Uzbek President Evokes Central and South Asia’s Historic Contributions to Humanity to Spur Its Development Today –
July 27, 2021 (EIRNS)—Addressing the July 15th-16th Central and South Asia Regional Connectivity conference in Tashkent, which his government organized, Uzbek President Shavkat Mirziyoyev proposed that this region of almost two billion people conceive of its development today as a return to its role as a historic center of “active dialogue between peoples and civilizations … the crossroads of the Great Silk Road, Central and South Asia.”
No official translation of the speech into English is available yet, but the machine-translation of it quoted here, while not precise, captures the spirit of his call. He invoked names that every schoolchild on the globe should be familiar with some day.
Miziyoyev spoke of the great civilizations which arose in this region, going back as early as the third and second millennia BC, which “have left a deep mark on human history.” He reminded his audience, that “thanks to the spread of Islam, Buddhism, Hinduism and the unique traditions of different peoples in Central and South Asia, a great ethnocultural commonality has been established, and a rich and colorful culture of the East has been formed.”
The resulting strong ties between our peoples “ensured rapid intellectual and enlightenment growth… which brought to the world many more mature scholars and thinkers, such as Charaka and Sushruta, Brahmagupta and Al-Khwarizmi, Al-Farghani and Al-Farabi, Al-Beruni, Ibn Sina. They marked the development of human science and philosophical thought centuries ago,” he said. He then named some of the region’s outstanding representatives of literature who “with their immortal works … have made a great contribution to the development of the principles of peace, freedom and humanity, the ideas of friendship and mutual trust among the peoples of the world.”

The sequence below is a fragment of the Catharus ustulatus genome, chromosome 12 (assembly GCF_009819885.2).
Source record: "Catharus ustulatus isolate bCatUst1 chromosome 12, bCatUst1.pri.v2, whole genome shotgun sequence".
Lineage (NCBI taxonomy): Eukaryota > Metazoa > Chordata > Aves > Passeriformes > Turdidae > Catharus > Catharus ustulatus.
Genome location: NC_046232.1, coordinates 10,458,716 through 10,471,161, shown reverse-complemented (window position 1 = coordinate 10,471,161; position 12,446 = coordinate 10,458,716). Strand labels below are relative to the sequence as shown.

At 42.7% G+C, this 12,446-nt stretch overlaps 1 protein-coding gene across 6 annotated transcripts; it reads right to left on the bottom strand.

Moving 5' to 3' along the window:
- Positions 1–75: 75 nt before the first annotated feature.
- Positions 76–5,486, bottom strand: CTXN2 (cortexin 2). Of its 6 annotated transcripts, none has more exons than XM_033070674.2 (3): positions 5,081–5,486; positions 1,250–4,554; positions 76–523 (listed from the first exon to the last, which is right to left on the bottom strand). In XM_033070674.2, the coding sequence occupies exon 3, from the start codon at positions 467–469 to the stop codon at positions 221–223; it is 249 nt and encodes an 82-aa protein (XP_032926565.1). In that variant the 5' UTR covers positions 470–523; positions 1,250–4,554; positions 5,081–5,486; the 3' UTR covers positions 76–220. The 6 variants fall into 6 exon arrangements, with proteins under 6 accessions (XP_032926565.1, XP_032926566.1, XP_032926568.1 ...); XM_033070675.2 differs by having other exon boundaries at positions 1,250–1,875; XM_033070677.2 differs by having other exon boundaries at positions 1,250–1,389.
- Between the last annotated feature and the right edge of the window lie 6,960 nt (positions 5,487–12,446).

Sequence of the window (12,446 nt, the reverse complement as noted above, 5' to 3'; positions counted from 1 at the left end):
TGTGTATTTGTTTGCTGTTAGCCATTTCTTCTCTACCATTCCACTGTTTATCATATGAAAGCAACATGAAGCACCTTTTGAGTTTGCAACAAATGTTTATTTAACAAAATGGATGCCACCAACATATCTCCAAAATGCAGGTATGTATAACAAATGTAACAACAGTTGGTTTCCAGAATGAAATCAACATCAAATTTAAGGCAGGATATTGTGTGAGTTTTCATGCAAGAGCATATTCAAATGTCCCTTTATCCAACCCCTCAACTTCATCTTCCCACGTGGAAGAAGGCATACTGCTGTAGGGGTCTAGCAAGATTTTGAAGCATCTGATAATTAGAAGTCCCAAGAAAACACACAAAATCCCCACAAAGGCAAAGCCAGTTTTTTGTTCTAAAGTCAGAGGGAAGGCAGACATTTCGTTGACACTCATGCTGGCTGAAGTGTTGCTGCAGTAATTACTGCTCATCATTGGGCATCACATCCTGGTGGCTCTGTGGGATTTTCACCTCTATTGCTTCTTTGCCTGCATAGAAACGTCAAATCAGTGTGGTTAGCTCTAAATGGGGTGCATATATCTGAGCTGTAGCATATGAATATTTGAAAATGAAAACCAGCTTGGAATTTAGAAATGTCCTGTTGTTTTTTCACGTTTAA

“Unfortunately,” he added, “due to the historical situation, in the nineteenth century, the relations between the two neighboring regions were severed,” creating barriers between Central and South Asia. The end of that era of cooperation and mutual understanding is responsible for “the current lack of effective cross-border routes, poor development of trade and economic relations, as well as the underutilization of cultural and humanitarian relations.”
“It is time to harmonize the existing intellectual potential and our joint efforts, given the great historical, scientific, cultural and educational heritage of our peoples and the ability of our economies to complement each other,” he urged. “We are convinced that interdependence, cooperation, dialogue and, most importantly, the consistent and sustainable development of trust, will become a driving force for increasing the living standards and prosperity of the people of our regions.”
It was within that context, then, that he proposed specific ideas for regional cooperation, centered on logistics infrastructure and rail lines, and within that, aiding Afghanistan to find peace at this “important turning point in its recent history.”